How Jobber supports employees at every step: CPO Sara Cooper explains
May 24, 2021 | Jessica Galang
When Sara Cooper, chief people officer, joined Jobber — which offers job tracking and customer management software — two years ago, the Edmonton-based company was at a steady headcount of 150 people. Today, the company is at 300 people and expects to hit 400 by October of this year.
“What we really wanted to do was ensure that, before this growth could take place, we were planning ahead and making sure that we put the infrastructure in place to really support our employees,” says Cooper.
There’s a lot of work that goes into refining the hiring process, ensuring employees are on track to reach personal and professional development goals and putting an equity lens into hiring. Building a workforce can be split in two parts, says Cooper: supporting existing, internal talent, and hiring the right talent coming in.
The role of career development programs
In the last several years, Jobber has put an emphasis on career development programs that go beyond just a learning allowance that employees use to attend seminars or conferences. Jobber has a full career development infrastructure tailored to each employee, with a full coaching and development team to help them in this journey.
“For some folks, that means they want to become really good at what they do and become that senior subject matter expert,” says Cooper. “Others want people leadership, other folks, frankly, in one part of the organization are really interested in moving into a totally different direction.”
“We have terminated folks who functionally were doing really, really well in their roles but were not aligned with our values.”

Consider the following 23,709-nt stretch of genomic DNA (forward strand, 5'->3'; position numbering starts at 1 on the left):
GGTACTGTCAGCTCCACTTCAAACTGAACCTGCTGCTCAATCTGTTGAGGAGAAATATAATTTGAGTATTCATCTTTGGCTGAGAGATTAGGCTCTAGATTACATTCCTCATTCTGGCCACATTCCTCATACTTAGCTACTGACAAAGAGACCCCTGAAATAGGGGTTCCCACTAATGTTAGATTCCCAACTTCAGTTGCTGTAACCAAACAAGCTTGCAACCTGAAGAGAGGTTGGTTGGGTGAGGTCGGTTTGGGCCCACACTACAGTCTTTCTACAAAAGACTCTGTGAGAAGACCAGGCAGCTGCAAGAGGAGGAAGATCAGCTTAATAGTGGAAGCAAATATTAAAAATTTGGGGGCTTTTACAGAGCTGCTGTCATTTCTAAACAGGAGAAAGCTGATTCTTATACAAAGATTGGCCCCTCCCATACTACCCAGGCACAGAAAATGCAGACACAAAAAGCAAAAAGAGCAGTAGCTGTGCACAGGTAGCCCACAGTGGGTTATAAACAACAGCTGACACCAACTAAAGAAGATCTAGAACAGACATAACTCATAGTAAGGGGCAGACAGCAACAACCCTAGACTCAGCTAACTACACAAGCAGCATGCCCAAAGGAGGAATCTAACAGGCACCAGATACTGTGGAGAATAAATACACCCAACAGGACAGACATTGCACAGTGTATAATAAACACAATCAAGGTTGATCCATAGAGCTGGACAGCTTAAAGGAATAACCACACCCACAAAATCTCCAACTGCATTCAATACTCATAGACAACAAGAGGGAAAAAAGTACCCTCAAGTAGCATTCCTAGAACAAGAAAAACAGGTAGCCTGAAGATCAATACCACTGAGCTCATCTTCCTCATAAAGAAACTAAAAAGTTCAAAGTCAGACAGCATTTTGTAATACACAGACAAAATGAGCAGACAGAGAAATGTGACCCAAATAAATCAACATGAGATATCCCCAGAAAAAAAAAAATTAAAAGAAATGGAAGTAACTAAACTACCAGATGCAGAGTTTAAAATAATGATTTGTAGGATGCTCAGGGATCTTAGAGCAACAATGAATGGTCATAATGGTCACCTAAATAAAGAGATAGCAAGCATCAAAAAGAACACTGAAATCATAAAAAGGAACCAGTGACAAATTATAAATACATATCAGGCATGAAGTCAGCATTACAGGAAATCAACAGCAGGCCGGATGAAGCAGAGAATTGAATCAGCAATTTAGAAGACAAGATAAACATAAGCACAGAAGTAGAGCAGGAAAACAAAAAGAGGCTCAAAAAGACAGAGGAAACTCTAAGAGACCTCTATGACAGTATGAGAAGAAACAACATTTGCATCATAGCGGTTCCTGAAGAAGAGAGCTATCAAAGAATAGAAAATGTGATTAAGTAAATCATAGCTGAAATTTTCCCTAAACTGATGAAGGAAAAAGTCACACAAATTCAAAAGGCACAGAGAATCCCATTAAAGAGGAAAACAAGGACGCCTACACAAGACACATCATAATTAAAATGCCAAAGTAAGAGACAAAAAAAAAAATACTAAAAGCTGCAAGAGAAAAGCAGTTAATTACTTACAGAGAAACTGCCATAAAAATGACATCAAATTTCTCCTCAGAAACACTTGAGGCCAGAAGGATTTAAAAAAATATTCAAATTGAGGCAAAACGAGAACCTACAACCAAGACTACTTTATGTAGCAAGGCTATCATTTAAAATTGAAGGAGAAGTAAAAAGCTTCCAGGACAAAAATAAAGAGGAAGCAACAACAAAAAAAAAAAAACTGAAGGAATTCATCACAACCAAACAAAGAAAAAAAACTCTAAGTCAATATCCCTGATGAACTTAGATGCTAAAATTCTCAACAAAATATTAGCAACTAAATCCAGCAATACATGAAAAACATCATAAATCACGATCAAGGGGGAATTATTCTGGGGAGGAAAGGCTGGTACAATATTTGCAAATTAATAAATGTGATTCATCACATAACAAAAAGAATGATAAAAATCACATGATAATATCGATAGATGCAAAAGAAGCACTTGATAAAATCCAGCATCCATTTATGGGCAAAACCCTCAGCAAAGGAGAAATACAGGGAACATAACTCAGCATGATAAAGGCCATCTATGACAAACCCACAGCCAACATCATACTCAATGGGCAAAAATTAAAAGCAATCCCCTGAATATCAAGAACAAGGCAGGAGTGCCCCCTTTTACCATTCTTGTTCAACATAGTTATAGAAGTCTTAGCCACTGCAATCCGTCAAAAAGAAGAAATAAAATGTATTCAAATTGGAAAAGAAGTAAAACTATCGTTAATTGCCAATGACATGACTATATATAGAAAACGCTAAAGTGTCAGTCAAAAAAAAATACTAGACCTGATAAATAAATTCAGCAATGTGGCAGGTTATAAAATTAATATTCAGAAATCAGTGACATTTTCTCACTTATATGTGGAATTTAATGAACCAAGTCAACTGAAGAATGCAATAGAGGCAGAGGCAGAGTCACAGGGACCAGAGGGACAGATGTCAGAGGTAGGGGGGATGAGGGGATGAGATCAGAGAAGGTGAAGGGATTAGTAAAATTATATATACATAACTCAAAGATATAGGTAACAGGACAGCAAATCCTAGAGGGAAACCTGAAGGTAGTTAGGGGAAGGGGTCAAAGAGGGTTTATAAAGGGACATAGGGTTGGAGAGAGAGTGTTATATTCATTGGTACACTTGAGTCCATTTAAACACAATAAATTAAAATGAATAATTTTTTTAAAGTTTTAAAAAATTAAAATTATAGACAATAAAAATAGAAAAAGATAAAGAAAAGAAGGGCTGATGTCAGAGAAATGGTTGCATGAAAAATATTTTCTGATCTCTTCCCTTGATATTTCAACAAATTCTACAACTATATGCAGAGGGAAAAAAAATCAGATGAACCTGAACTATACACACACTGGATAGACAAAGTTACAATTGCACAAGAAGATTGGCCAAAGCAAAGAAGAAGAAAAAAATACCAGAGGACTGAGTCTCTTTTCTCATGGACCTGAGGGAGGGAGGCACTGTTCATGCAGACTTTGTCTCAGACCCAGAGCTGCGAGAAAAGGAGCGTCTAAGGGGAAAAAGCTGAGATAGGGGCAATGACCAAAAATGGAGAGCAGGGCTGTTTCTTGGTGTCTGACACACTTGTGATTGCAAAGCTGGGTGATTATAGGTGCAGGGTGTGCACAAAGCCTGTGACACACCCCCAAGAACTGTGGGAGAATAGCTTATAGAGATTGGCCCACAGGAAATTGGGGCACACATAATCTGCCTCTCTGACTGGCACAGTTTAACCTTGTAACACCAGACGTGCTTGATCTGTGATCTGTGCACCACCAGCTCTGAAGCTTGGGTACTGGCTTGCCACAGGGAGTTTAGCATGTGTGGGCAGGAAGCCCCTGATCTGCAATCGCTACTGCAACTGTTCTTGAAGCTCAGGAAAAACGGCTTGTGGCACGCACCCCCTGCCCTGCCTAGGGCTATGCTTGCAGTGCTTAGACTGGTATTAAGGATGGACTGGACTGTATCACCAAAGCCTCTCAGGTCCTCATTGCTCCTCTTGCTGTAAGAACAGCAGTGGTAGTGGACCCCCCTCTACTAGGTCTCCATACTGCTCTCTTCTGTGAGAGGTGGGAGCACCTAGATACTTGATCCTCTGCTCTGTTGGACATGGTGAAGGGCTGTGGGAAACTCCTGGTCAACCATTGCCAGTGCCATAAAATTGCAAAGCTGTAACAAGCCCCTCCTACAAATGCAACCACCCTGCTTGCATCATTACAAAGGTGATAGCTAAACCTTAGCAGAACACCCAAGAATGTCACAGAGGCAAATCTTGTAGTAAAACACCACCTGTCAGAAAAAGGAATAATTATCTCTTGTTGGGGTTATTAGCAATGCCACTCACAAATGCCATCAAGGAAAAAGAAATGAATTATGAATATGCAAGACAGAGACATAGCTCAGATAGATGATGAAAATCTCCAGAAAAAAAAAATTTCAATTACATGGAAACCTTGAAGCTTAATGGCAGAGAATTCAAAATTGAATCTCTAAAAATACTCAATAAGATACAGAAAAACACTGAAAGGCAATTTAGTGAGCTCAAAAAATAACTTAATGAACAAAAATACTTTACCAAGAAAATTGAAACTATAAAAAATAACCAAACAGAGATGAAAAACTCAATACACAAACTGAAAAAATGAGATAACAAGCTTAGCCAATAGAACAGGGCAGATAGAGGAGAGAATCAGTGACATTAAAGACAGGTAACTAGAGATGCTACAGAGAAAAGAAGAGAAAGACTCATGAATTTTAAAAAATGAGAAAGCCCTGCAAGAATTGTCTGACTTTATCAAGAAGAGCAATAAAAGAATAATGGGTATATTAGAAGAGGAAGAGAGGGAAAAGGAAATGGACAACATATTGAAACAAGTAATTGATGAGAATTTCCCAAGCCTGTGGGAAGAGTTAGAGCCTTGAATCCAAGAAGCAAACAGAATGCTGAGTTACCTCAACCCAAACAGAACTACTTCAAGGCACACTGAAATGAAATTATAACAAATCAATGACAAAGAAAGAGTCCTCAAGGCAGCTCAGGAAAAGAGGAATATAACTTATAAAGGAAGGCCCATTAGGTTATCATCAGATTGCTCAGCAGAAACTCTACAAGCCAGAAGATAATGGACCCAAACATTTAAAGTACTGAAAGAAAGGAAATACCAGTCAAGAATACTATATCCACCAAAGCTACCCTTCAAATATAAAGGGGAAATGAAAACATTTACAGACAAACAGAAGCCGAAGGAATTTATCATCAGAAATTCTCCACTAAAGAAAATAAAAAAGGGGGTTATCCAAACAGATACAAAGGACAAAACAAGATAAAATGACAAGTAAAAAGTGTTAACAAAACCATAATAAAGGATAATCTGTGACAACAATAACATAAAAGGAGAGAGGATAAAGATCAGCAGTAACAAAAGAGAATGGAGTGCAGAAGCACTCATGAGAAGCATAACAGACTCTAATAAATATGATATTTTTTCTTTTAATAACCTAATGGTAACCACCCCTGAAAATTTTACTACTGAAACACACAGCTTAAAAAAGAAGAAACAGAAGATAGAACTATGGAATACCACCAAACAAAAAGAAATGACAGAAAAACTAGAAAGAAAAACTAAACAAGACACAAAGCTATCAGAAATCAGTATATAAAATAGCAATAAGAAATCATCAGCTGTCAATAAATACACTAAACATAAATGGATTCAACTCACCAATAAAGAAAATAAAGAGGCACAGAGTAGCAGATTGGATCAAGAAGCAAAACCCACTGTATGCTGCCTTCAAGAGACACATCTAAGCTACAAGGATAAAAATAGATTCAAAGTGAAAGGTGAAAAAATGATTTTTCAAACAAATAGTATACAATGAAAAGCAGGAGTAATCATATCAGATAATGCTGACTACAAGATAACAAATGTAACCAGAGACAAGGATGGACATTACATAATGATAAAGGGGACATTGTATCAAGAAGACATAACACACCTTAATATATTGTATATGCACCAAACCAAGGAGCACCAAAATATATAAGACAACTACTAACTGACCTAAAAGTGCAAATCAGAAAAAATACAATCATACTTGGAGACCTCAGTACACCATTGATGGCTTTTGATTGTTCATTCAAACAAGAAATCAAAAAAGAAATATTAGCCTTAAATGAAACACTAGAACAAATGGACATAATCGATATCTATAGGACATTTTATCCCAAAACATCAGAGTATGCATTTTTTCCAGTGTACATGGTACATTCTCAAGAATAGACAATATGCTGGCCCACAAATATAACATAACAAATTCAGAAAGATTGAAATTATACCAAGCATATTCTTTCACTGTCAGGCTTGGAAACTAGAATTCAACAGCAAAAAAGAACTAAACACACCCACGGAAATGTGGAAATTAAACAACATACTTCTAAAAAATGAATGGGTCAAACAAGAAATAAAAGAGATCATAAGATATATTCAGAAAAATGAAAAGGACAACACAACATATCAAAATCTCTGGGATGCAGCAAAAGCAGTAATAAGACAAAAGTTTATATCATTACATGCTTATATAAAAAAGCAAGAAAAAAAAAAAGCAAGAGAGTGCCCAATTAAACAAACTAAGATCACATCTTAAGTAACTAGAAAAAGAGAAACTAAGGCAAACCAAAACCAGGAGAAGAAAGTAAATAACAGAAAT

Funnily enough, building this talent infrastructure correctly was done by hiring the right people in the first place. Cooper says hiring learning specialists help with this development.
“Every single role at Jobber has levels to it,” she says. “As you develop in your role, you move up through the levels and then when you get to the top of that level, you're probably up for a promotion right into the next level.”
Employees can work with people leaders to define a plan that can be as short as six months or as long as five years. Cooper gives one example of an employee that may want to be a people leader; to do that, they would have to complete eight modules of training in “people leader foundations,” which all hires, even experienced external hires, have to complete.
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“We also have quarterly assessments with people leaders sitting down with the folks on their teams to go over that development plan, and make sure that people are still on track.”
Cooper stresses that this development is not forced; during the pandemic, many employees paused development. But it provides a chance for employees to have a clear path to their goals, which they are accountable for.
“For every single role at your company, what are the actual skill sets that are required, what are the attributes that are required, and how do those evolve as the position becomes more senior?” says Cooper. “Once you have that mapped out, you basically have almost a career path for that particular role.”